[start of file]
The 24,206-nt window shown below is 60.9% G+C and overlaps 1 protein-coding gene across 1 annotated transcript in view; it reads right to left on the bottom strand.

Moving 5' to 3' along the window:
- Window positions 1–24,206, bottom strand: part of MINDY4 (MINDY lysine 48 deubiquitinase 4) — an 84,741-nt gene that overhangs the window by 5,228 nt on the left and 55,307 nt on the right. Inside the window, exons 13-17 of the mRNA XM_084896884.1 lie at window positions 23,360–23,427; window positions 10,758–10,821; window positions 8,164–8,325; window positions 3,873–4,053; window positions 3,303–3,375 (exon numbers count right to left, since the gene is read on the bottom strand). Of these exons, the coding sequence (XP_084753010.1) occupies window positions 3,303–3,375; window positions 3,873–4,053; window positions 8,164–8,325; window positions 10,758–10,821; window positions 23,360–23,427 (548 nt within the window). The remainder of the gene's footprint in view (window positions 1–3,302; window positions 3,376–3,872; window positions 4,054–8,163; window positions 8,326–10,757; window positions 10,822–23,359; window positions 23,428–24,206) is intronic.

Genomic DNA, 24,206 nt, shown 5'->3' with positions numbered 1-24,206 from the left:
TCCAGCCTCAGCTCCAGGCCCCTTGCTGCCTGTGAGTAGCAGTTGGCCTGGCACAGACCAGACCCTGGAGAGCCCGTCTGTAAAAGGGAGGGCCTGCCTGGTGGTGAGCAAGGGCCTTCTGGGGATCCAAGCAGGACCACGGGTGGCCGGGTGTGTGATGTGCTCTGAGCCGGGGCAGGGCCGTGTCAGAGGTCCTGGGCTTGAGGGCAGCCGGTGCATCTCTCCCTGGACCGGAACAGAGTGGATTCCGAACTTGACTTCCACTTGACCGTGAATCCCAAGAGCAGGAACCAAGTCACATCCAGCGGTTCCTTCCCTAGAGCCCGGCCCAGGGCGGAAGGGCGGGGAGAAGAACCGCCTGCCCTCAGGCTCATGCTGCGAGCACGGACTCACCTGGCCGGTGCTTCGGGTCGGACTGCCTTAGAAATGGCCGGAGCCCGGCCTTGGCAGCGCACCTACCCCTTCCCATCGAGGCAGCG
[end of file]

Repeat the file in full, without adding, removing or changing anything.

The 24,206-nt window shown below is 60.9% G+C and overlaps 1 protein-coding gene across 1 annotated transcript in view; it reads right to left on the bottom strand.

Moving 5' to 3' along the window:
- Window positions 1–24,206, bottom strand: part of MINDY4 (MINDY lysine 48 deubiquitinase 4) — an 84,741-nt gene that overhangs the window by 5,228 nt on the left and 55,307 nt on the right. Inside the window, exons 13-17 of the mRNA XM_084896884.1 lie at window positions 23,360–23,427; window positions 10,758–10,821; window positions 8,164–8,325; window positions 3,873–4,053; window positions 3,303–3,375 (exon numbers count right to left, since the gene is read on the bottom strand). Of these exons, the coding sequence (XP_084753010.1) occupies window positions 3,303–3,375; window positions 3,873–4,053; window positions 8,164–8,325; window positions 10,758–10,821; window positions 23,360–23,427 (548 nt within the window). The remainder of the gene's footprint in view (window positions 1–3,302; window positions 3,376–3,872; window positions 4,054–8,163; window positions 8,326–10,757; window positions 10,822–23,359; window positions 23,428–24,206) is intronic.

Genomic DNA, 24,206 nt, shown 5'->3' with positions numbered 1-24,206 from the left:
TCCAGCCTCAGCTCCAGGCCCCTTGCTGCCTGTGAGTAGCAGTTGGCCTGGCACAGACCAGACCCTGGAGAGCCCGTCTGTAAAAGGGAGGGCCTGCCTGGTGGTGAGCAAGGGCCTTCTGGGGATCCAAGCAGGACCACGGGTGGCCGGGTGTGTGATGTGCTCTGAGCCGGGGCAGGGCCGTGTCAGAGGTCCTGGGCTTGAGGGCAGCCGGTGCATCTCTCCCTGGACCGGAACAGAGTGGATTCCGAACTTGACTTCCACTTGACCGTGAATCCCAAGAGCAGGAACCAAGTCACATCCAGCGGTTCCTTCCCTAGAGCCCGGCCCAGGGCGGAAGGGCGGGGAGAAGAACCGCCTGCCCTCAGGCTCATGCTGCGAGCACGGACTCACCTGGCCGGTGCTTCGGGTCGGACTGCCTTAGAAATGGCCGGAGCCCGGCCTTGGCAGCGCACCTACCCCTTCCCATCGAGGCAGCG